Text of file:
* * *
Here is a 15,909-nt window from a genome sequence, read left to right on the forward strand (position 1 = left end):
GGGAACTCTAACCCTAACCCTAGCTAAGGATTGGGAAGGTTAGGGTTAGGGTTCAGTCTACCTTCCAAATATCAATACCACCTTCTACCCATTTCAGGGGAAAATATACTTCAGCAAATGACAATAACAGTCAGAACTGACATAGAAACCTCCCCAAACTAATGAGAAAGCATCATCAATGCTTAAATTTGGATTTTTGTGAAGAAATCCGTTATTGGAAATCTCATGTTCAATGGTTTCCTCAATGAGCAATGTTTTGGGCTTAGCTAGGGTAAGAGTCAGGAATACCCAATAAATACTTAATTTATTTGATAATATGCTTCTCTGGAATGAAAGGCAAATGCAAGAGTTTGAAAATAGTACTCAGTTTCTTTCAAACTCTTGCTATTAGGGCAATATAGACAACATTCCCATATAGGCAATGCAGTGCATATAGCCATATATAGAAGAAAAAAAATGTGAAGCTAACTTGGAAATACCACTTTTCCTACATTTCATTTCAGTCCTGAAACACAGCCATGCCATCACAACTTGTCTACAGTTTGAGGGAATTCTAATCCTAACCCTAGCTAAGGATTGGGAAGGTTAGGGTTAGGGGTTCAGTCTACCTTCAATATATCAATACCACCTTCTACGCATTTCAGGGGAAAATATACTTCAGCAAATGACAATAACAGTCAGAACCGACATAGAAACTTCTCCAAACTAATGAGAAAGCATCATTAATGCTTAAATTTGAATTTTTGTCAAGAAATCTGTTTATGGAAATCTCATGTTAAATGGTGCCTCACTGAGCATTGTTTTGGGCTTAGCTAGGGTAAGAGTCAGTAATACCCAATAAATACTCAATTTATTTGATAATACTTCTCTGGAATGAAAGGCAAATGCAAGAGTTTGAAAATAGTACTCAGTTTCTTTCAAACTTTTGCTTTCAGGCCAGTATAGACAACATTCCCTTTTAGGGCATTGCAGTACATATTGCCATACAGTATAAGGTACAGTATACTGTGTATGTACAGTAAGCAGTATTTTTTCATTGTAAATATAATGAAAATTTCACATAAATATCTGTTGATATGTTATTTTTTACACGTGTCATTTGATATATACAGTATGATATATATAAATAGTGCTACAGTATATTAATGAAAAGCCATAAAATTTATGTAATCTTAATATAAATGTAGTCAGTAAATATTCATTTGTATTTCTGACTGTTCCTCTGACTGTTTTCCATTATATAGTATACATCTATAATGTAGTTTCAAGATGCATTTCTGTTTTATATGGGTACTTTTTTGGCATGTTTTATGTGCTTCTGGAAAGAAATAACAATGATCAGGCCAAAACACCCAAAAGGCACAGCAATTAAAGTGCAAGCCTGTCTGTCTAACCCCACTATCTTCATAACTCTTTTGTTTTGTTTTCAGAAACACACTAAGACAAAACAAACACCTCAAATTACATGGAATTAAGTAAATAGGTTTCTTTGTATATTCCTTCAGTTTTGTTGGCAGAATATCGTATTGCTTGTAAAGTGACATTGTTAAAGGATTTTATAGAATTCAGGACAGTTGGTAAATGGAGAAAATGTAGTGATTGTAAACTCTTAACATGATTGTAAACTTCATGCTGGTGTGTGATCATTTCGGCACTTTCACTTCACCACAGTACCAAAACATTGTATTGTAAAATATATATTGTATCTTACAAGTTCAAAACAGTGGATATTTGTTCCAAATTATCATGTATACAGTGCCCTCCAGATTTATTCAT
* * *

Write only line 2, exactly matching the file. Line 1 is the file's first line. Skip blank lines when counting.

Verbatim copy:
GGGAACTCTAACCCTAACCCTAGCTAAGGATTGGGAAGGTTAGGGTTAGGGTTCAGTCTACCTTCCAAATATCAATACCACCTTCTACCCATTTCAGGGGAAAATATACTTCAGCAAATGACAATAACAGTCAGAACTGACATAGAAACCTCCCCAAACTAATGAGAAAGCATCATCAATGCTTAAATTTGGATTTTTGTGAAGAAATCCGTTATTGGAAATCTCATGTTCAATGGTTTCCTCAATGAGCAATGTTTTGGGCTTAGCTAGGGTAAGAGTCAGGAATACCCAATAAATACTTAATTTATTTGATAATATGCTTCTCTGGAATGAAAGGCAAATGCAAGAGTTTGAAAATAGTACTCAGTTTCTTTCAAACTCTTGCTATTAGGGCAATATAGACAACATTCCCATATAGGCAATGCAGTGCATATAGCCATATATAGAAGAAAAAAAATGTGAAGCTAACTTGGAAATACCACTTTTCCTACATTTCATTTCAGTCCTGAAACACAGCCATGCCATCACAACTTGTCTACAGTTTGAGGGAATTCTAATCCTAACCCTAGCTAAGGATTGGGAAGGTTAGGGTTAGGGGTTCAGTCTACCTTCAATATATCAATACCACCTTCTACGCATTTCAGGGGAAAATATACTTCAGCAAATGACAATAACAGTCAGAACCGACATAGAAACTTCTCCAAACTAATGAGAAAGCATCATTAATGCTTAAATTTGAATTTTTGTCAAGAAATCTGTTTATGGAAATCTCATGTTAAATGGTGCCTCACTGAGCATTGTTTTGGGCTTAGCTAGGGTAAGAGTCAGTAATACCCAATAAATACTCAATTTATTTGATAATACTTCTCTGGAATGAAAGGCAAATGCAAGAGTTTGAAAATAGTACTCAGTTTCTTTCAAACTTTTGCTTTCAGGCCAGTATAGACAACATTCCCTTTTAGGGCATTGCAGTACATATTGCCATACAGTATAAGGTACAGTATACTGTGTATGTACAGTAAGCAGTATTTTTTCATTGTAAATATAATGAAAATTTCACATAAATATCTGTTGATATGTTATTTTTTACACGTGTCATTTGATATATACAGTATGATATATATAAATAGTGCTACAGTATATTAATGAAAAGCCATAAAATTTATGTAATCTTAATATAAATGTAGTCAGTAAATATTCATTTGTATTTCTGACTGTTCCTCTGACTGTTTTCCATTATATAGTATACATCTATAATGTAGTTTCAAGATGCATTTCTGTTTTATATGGGTACTTTTTTGGCATGTTTTATGTGCTTCTGGAAAGAAATAACAATGATCAGGCCAAAACACCCAAAAGGCACAGCAATTAAAGTGCAAGCCTGTCTGTCTAACCCCACTATCTTCATAACTCTTTTGTTTTGTTTTCAGAAACACACTAAGACAAAACAAACACCTCAAATTACATGGAATTAAGTAAATAGGTTTCTTTGTATATTCCTTCAGTTTTGTTGGCAGAATATCGTATTGCTTGTAAAGTGACATTGTTAAAGGATTTTATAGAATTCAGGACAGTTGGTAAATGGAGAAAATGTAGTGATTGTAAACTCTTAACATGATTGTAAACTTCATGCTGGTGTGTGATCATTTCGGCACTTTCACTTCACCACAGTACCAAAACATTGTATTGTAAAATATATATTGTATCTTACAAGTTCAAAACAGTGGATATTTGTTCCAAATTATCATGTATACAGTGCCCTCCAGATTTATTCAT